Scene of the Crime #IPumpedHere Campaign
BY KARI CONNOR
Today I returned to the place where I pumped my breasts for 6 months about 19 years ago. It was a storage closet in the musty bowels of a turn-of-the-century office building. The door had no lock, so I placed a sign on the outside that read: “WARNING. High-voltage lactation device. Enter and you’ll be shocked.” And just in case someone couldn’t read, I pumped with my back up against the door. My last measure was to drop the blinds and put a chair against the side crack to prevent hall walkers from trying to peek-a-boo at my mom work.
This was a scene from 1998. After 6 months, I declared it a bust. As the only mom at work, rather than speak up, I quit breastfeeding — cold turkey. Bad idea. The mastitis and inadequacy I felt was worse than body-blocking the door a few times a day.
Cut to 2010. A mighty grassroots mom advocacy organization called MomsRising craftily sneaks a one-sentence provision into the Affordable Care Act requiring employers with 50 or more employees to give working moms “reasonable break time … and “a place other than a bathroom, that is shielded in view and free from intrusion from coworkers and the public to express breast milk.”
Better than a bathroom. It’s a start.
That little storage closet I pumped in would literally be A CRIME SCENE by today’s law.
So how is America doing in giving moms “better than a bathroom”? Anecdotally, women in our office feel particularly compromised when they travel. They’ve experienced airports and conference facilities lacking clean, accessible places to pump. And in the news as recently as last week, pilots and flight attendants sued Frontier Airlines over the right to pump breast milk at work.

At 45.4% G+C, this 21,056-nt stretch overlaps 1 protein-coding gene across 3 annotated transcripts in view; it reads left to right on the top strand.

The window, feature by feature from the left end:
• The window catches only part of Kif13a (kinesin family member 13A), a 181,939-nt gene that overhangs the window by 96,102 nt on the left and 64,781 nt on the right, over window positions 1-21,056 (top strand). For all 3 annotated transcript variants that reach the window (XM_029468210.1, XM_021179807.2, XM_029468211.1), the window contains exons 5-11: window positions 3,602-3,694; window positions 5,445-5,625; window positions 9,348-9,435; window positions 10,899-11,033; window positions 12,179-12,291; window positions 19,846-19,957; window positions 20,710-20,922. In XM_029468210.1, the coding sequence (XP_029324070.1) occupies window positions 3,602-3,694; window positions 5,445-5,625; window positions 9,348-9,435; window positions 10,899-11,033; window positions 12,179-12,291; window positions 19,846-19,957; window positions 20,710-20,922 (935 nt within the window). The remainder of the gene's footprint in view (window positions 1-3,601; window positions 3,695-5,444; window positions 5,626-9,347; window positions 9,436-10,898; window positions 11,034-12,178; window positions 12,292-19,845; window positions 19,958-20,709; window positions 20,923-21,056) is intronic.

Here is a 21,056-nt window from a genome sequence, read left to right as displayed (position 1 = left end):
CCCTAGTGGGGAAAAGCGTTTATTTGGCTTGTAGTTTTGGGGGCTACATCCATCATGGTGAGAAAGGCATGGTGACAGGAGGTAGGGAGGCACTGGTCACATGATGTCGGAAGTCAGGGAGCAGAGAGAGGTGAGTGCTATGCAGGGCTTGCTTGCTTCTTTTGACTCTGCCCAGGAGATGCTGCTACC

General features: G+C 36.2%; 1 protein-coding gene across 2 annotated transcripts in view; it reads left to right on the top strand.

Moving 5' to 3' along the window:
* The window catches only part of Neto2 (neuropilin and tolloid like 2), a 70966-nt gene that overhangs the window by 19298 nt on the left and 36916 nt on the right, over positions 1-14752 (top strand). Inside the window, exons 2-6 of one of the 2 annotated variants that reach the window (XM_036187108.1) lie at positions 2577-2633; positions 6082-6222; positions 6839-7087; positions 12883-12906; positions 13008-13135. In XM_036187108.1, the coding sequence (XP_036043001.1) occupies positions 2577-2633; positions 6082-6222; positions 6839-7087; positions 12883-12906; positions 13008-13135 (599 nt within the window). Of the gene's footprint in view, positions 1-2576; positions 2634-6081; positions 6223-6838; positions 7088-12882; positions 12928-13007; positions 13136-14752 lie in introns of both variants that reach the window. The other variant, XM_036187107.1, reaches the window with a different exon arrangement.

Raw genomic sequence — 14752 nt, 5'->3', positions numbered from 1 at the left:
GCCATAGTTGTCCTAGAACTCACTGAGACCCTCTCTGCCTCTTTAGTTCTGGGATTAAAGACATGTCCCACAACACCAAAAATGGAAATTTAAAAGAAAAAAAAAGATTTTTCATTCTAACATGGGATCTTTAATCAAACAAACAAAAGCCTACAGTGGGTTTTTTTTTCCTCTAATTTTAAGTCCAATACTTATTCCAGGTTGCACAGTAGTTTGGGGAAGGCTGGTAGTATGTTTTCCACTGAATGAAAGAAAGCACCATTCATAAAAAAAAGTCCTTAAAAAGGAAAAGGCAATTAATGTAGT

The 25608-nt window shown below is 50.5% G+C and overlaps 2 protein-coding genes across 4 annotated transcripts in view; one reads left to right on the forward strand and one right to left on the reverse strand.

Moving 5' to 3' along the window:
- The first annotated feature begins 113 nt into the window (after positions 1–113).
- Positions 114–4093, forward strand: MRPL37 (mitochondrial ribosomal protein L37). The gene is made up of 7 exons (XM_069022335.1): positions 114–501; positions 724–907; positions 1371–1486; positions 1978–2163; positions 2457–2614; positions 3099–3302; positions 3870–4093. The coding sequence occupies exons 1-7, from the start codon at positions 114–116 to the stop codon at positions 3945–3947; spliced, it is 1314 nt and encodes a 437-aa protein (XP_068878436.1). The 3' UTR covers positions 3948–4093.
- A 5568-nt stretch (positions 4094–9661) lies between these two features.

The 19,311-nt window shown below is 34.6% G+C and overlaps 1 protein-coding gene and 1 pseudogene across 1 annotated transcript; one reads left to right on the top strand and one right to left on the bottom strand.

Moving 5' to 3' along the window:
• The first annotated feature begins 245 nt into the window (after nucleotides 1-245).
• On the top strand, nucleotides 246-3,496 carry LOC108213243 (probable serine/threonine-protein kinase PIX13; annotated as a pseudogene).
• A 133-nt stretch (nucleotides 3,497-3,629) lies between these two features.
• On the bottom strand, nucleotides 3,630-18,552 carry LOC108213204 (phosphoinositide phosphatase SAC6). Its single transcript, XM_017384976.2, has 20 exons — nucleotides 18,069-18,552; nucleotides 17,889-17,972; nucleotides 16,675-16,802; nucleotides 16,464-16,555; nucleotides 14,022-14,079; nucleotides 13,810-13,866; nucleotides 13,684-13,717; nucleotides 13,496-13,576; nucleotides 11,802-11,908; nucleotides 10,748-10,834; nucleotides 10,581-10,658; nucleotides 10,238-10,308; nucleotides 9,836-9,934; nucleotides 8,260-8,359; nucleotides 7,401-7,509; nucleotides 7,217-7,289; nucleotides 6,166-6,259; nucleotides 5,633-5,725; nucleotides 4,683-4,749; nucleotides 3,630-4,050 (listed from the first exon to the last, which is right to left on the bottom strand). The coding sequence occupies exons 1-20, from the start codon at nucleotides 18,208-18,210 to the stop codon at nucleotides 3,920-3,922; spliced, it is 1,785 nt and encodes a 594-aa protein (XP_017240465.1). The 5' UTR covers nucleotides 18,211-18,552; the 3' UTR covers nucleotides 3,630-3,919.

Data shows that, despite the ACA provision, 60%* of lactating moms STILL do not have access to adequate places to pump at work! Forbes responded to the study with this headline: “Employers routinely break the law when it comes to breastfeeding moms.” And of all who are affected, the women who struggle the most with combining work with breastfeeding are women in low-wage jobs.
In our current political environment, that 1 sentence in the ACA is under threat.
But there’s hope. WONGDOODY and grassroots organization MomsRising have teamed up to launch #IPumpedHere, a multifaceted campaign to drive attention to the serious lack of clean, legal places for breastfeeding mothers to pump when they return to work. Through social media channels and advocacy resources at www.IPumpedHere.org, the campaign empowers breastfeeding moms to share their pumping experiences as a creative tool to urge employers and lawmakers to expand protections for breastfeeding moms at work.
And we’re happy to report that through a fairly simple and inexpensive upgrade, both our Seattle and LA offices are not only meeting the requirement of the law, but exceeding it. Affordable Care Act brought American moms “better than a bathroom,” but it’s up to employers to do better for moms. WONGDOODY did that by following the simple AIA (American Institute of Architects) Best Practices In Lactation Room Design, a terrific guide to necessities for these rooms. My new-mom coworkers feel so inspired by the room, and most importantly, how it signals a work culture that completely supports their lactation plan.
What’s good for Baby is good for Mom. And what’s good for Mom is good for companies. After all, companies with lactation support have been shown to retain nursing moms at a rate of 94%.
*University of Minnesota’s School of Public Health National Study conducted post-ACA legislation